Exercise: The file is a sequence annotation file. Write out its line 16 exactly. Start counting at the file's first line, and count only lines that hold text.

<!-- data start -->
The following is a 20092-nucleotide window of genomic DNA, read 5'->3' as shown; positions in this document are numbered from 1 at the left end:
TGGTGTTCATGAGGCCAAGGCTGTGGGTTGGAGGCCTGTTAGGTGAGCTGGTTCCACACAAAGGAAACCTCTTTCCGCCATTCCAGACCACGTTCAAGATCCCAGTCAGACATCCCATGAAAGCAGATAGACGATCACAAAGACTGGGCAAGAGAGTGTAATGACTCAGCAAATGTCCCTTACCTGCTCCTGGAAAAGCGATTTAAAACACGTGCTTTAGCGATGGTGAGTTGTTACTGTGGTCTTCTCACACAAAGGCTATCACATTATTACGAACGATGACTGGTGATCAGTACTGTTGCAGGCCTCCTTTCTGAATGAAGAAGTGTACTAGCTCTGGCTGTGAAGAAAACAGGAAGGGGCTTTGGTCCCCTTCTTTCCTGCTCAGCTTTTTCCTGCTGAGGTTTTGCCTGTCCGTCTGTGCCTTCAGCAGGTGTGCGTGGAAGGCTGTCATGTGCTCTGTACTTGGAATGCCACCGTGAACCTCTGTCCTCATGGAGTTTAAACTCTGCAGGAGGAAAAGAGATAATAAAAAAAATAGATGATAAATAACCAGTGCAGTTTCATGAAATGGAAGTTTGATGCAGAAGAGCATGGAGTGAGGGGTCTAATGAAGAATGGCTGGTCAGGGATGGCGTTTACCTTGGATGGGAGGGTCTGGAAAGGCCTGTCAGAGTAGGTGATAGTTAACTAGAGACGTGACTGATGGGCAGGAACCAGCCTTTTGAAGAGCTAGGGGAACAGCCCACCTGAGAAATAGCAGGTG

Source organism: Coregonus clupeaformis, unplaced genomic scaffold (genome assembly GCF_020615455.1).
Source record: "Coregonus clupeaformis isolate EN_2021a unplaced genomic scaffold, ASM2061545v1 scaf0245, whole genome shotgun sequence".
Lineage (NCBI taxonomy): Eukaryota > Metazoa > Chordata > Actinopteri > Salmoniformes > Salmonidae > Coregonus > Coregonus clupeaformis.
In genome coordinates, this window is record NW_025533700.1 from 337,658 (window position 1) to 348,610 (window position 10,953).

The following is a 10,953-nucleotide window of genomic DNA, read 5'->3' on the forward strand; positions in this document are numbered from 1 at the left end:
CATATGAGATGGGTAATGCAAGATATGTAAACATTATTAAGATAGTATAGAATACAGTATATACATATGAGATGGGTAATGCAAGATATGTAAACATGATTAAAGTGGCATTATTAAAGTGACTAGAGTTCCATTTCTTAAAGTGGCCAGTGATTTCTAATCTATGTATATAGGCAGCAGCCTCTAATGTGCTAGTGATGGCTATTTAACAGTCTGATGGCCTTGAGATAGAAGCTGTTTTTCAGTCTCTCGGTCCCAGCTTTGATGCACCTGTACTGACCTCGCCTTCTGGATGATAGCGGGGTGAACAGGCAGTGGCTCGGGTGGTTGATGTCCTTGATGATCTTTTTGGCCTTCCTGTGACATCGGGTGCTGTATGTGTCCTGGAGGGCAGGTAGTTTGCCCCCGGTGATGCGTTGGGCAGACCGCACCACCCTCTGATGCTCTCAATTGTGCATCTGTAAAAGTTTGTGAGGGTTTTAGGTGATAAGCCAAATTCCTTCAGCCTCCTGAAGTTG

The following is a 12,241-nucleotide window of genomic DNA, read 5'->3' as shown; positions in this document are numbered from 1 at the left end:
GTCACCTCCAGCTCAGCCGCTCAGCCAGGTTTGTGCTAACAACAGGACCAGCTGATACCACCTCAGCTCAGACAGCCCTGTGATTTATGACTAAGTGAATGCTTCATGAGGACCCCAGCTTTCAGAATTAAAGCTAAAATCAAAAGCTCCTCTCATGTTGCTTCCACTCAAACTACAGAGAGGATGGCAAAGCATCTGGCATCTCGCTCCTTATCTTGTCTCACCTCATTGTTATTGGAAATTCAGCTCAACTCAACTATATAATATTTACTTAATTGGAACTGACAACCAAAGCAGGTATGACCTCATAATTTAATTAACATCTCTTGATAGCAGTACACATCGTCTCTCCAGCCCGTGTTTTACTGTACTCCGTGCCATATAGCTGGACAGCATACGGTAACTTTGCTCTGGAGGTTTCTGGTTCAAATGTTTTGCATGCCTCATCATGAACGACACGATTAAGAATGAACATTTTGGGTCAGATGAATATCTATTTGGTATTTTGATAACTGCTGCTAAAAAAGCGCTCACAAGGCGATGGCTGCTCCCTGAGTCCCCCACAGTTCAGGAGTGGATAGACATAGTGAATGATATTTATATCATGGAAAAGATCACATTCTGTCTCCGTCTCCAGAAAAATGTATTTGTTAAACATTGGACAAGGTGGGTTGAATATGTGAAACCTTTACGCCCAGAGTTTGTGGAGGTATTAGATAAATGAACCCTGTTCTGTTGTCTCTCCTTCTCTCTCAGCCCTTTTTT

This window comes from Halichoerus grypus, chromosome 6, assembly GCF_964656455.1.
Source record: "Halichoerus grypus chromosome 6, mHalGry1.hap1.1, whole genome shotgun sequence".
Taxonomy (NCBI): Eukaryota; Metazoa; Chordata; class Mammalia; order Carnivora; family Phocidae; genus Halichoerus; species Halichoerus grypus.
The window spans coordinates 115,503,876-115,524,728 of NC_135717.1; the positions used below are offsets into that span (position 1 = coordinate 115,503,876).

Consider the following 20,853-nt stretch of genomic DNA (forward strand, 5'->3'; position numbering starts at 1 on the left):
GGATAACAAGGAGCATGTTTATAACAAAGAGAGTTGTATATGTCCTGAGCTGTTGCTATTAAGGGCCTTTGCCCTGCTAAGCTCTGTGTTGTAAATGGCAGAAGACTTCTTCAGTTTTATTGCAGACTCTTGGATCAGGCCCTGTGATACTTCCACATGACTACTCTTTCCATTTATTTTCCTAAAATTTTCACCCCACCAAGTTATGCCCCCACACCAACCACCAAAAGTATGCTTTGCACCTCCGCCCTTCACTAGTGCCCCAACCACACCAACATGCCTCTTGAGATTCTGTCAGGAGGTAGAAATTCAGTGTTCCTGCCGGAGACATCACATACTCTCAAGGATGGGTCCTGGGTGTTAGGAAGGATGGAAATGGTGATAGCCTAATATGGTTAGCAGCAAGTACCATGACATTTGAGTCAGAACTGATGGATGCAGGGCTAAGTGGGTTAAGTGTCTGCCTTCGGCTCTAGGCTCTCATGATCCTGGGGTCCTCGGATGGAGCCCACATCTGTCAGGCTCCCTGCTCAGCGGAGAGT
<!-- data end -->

GGATAACAAGGAGCATGTTTATAACAAAGAGAGTTGTATATGTCCTGAGCTGTTGCTATTAAGGGCCTTTGCCCTGCTAAGCTCTGTGTTGTAAATGGCAGAAGACTTCTTCAGTTTTATTGCAGACTCTTGGATCAGGCCCTGTGATACTTCCACATGACTACTCTTTCCATTTATTTTCCTAAAATTTTCACCCCACCAAGTTATGCCCCCACACCAACCACCAAAAGTATGCTTTGCACCTCCGCCCTTCACTAGTGCCCCAACCACACCAACATGCCTCTTGAGATTCTGTCAGGAGGTAGAAATTCAGTGTTCCTGCCGGAGACATCACATACTCTCAAGGATGGGTCCTGGGTGTTAGGAAGGATGGAAATGGTGATAGCCTAATATGGTTAGCAGCAAGTACCATGACATTTGAGTCAGAACTGATGGATGCAGGGCTAAGTGGGTTAAGTGTCTGCCTTCGGCTCTAGGCTCTCATGATCCTGGGGTCCTCGGATGGAGCCCACATCTGTCAGGCTCCCTGCTCAGCGGAGAGT